The day before he left, Doyle shared his travel plans in an email notification to the five city councilors — a rare occurrence, some of them say.

    “As we all know, jobs are crucial for our economy and our citizens, and I will continue to push for more opportunities for Beaverton,” he said. “I am excited to be a part of this contingency.”

    The coalition returned with a signed memorandum of understanding designed to bring representatives from at least a dozen companies to visit Oregon — Beaverton included — later this summer.

    “This is all about future manufacturing for Beaverton as well as bringing more jobs to the city,” LaMarche said.

    Phil Keisling, director of the Center for Public Service at Portland State University’s Mark O. Hatfield School of Government, says Doyle, whose strong-mayor role he likens to a company executive, has a financial obligation to broaden Beaverton’s marketability.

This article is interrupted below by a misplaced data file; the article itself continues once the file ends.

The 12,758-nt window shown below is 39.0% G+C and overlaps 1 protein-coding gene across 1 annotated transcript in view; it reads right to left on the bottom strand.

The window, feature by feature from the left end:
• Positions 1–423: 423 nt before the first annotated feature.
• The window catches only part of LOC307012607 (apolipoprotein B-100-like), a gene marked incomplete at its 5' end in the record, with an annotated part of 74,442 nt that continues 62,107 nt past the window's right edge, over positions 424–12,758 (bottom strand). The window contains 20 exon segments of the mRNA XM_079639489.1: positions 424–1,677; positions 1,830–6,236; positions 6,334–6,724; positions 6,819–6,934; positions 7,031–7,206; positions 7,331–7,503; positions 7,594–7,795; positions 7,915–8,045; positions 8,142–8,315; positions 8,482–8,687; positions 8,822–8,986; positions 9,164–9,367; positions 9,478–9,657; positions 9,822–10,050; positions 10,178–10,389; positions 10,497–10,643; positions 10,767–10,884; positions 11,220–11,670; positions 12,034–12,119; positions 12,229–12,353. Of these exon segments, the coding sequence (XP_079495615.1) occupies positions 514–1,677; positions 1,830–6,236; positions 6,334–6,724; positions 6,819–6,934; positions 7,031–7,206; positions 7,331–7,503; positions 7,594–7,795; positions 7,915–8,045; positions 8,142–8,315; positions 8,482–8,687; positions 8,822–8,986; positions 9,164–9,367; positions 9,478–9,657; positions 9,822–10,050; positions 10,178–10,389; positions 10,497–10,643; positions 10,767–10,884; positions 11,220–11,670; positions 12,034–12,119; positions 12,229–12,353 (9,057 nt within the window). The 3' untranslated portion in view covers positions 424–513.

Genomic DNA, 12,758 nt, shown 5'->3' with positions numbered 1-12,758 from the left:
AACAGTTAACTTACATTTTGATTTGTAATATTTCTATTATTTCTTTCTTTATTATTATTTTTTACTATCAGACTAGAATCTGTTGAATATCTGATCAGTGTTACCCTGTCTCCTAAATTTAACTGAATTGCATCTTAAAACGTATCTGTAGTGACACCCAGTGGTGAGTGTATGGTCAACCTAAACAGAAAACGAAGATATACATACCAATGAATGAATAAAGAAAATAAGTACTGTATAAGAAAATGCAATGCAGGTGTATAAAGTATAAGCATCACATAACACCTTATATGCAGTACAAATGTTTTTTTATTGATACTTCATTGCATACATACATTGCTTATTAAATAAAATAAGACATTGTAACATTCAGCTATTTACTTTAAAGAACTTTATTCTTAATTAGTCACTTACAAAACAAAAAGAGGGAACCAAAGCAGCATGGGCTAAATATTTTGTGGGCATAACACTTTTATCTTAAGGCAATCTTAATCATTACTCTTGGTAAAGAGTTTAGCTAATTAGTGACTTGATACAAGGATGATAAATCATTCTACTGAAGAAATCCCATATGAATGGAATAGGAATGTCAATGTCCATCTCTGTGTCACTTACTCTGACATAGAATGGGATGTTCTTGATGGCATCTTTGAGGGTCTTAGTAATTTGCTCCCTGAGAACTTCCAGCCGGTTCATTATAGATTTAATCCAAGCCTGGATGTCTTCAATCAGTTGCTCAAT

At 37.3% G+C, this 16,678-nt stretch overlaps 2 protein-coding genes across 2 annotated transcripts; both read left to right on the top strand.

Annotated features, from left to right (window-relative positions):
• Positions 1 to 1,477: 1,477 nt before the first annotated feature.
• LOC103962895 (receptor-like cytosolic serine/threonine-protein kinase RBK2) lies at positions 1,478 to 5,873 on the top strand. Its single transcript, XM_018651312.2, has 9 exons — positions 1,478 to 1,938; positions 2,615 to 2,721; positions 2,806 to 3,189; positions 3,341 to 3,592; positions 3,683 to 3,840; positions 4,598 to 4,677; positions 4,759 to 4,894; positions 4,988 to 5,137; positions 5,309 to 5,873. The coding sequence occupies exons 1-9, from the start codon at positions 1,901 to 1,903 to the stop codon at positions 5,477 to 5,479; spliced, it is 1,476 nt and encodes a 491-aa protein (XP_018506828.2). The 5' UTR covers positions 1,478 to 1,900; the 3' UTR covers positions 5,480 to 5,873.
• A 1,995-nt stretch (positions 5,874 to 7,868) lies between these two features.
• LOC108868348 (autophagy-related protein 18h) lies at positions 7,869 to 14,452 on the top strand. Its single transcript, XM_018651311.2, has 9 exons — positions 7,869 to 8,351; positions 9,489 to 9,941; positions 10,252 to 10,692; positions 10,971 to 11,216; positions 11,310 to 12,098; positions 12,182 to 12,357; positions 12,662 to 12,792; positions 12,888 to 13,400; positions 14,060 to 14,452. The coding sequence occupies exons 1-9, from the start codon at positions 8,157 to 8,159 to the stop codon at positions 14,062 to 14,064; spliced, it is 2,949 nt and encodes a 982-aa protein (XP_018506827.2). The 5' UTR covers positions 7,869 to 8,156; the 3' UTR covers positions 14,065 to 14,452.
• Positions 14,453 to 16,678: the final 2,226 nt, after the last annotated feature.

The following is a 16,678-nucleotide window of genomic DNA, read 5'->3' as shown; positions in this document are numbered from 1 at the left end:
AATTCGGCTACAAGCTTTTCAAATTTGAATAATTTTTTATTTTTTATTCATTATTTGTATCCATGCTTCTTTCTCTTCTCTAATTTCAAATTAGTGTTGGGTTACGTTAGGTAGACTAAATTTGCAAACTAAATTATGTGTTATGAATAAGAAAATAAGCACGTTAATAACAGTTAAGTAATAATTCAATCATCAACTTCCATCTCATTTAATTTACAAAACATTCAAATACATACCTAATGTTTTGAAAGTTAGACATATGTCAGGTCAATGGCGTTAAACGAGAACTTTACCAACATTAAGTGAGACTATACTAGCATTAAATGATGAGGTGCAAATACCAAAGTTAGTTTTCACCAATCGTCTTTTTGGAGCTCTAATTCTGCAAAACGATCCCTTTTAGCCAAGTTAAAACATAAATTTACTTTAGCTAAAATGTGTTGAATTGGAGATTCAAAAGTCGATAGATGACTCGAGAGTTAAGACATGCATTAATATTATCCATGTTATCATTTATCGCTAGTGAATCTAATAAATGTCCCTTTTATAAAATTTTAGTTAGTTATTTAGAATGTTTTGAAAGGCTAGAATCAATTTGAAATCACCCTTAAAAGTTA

“To have the CEO of (an) organization not spend part of his time in places where money was, I think that would be a problem,” he says. “If the bulk of his travel is going to warm places in the middle of the winter, that would raise a different set of questions. But the general principle of realities in 2014 is that local governments competing for discretionary dollars and trying to get noticed have to be interested in what the donor is interested in.

    “That requires face-to-face meetings and gathering intelligence to better understand the opportunities.”

    Show me the money